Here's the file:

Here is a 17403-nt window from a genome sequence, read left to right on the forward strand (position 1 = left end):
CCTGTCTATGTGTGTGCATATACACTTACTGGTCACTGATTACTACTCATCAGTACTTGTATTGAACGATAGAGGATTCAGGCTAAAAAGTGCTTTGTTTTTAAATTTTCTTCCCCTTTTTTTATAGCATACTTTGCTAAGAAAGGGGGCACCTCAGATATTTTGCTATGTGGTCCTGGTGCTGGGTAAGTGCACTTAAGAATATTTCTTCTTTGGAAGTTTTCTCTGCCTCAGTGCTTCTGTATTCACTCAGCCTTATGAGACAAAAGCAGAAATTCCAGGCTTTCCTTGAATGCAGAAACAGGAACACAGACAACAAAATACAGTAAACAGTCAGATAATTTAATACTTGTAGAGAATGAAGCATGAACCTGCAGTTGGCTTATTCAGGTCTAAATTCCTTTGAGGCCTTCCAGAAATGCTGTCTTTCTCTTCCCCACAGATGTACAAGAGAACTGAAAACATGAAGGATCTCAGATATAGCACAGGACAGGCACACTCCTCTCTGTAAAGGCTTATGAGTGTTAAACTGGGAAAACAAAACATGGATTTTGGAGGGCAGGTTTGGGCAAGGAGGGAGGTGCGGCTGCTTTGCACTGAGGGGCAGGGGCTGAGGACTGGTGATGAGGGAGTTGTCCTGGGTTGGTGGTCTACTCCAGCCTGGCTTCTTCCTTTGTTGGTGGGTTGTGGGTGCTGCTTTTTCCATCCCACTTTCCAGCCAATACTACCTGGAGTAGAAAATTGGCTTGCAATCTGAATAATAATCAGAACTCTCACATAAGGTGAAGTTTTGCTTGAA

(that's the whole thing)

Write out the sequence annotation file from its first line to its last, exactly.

Here is a 17403-nt window from a genome sequence, read left to right on the forward strand (position 1 = left end):
CCTGTCTATGTGTGTGCATATACACTTACTGGTCACTGATTACTACTCATCAGTACTTGTATTGAACGATAGAGGATTCAGGCTAAAAAGTGCTTTGTTTTTAAATTTTCTTCCCCTTTTTTTATAGCATACTTTGCTAAGAAAGGGGGCACCTCAGATATTTTGCTATGTGGTCCTGGTGCTGGGTAAGTGCACTTAAGAATATTTCTTCTTTGGAAGTTTTCTCTGCCTCAGTGCTTCTGTATTCACTCAGCCTTATGAGACAAAAGCAGAAATTCCAGGCTTTCCTTGAATGCAGAAACAGGAACACAGACAACAAAATACAGTAAACAGTCAGATAATTTAATACTTGTAGAGAATGAAGCATGAACCTGCAGTTGGCTTATTCAGGTCTAAATTCCTTTGAGGCCTTCCAGAAATGCTGTCTTTCTCTTCCCCACAGATGTACAAGAGAACTGAAAACATGAAGGATCTCAGATATAGCACAGGACAGGCACACTCCTCTCTGTAAAGGCTTATGAGTGTTAAACTGGGAAAACAAAACATGGATTTTGGAGGGCAGGTTTGGGCAAGGAGGGAGGTGCGGCTGCTTTGCACTGAGGGGCAGGGGCTGAGGACTGGTGATGAGGGAGTTGTCCTGGGTTGGTGGTCTACTCCAGCCTGGCTTCTTCCTTTGTTGGTGGGTTGTGGGTGCTGCTTTTTCCATCCCACTTTCCAGCCAATACTACCTGGAGTAGAAAATTGGCTTGCAATCTGAATAATAATCAGAACTCTCACATAAGGTGAAGTTTTGCTTGAA